The fourth nor’easter of this month alone is set to slam portions of the Mid-Atlantic and New England with heavy snow, gusty winds, and coastal flooding over the next 48-72 hours. This is a challenging forecast based on the different precipitation types that will along with snow, but we’re ready to discuss our thoughts and what we think the most likely outcome is for this storm.

A classic transfer of energy from a weakening low pressure approaching the southern Appalachian Mountains to a new and developing low pressure just off the Carolina coast will occur Tuesday night. Our nor’easter will then track toward the north while hugging the New Jersey and DelMarVa coasts before taking an eastward turn toward the 40/70 benchmark and moving very close to these coordinates (40°N, 70°W) Wednesday night. This is a slow moving storm, which will allow for greater impacts. Even though this storm will feature a slower forward speed compared to the previous nor’easters this March, the storm will not rapidly strengthen into a “bomb cyclone.” This is good news because coastal flooding won’t be as terrible as it could have been and winds will not be as strong. However, many areas from the Mid-Atlantic coast up through New England can still expect minor to moderate flooding. While no bomb cyclone, our storm will start off with a pressure between 990 and 995 millibars Tuesday night near the Outer Banks of North Carolina, and then bottom out between 980 and 985 millibars by Wednesday night as it nears the benchmark.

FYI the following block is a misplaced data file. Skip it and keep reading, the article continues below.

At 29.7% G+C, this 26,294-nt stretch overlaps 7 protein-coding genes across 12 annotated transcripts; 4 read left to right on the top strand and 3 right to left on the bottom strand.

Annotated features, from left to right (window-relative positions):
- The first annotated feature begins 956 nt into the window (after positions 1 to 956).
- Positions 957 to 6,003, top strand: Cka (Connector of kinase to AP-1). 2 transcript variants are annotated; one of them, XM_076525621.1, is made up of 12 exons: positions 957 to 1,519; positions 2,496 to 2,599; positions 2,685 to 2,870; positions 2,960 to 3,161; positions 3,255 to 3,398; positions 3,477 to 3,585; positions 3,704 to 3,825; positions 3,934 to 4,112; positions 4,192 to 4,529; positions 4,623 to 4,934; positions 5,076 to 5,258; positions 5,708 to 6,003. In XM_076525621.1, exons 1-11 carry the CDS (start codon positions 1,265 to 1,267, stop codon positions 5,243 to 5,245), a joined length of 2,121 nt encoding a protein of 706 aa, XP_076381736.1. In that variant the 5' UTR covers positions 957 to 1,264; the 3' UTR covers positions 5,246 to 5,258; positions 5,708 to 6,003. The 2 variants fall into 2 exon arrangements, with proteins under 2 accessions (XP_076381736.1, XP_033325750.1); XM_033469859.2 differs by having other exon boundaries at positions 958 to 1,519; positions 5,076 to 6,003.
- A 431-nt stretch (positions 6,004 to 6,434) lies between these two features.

Let’s talk about the impacts: much of the precipitation associated with the low pressure over the Appalachians will begin as rain across the Mid-Atlantic region. Further west, however, freezing air at the surface will allow for freezing rain during the day from central Indiana through central or southern Ohio. This may be an all-snow event as soon as the precipitation begins in northeastern West Virginia into south-central Pennsylvania. Then during the afternoon hours, the northern shield of the precipitation will creep to the north, nearing the New York City area by the evening, although dry air aloft will prevent any of the precipitation to fall until early in the morning on Wednesday. Back to the south in the Washington, D.C. and Philadelphia areas, the rain will begin to changeover to sleet and some freezing rain. To the west in the eastern Ohio Valley, rain will move in during the afternoon hours and will then changeover to snow Tuesday night while the western Ohio Valley starts and ends with snow.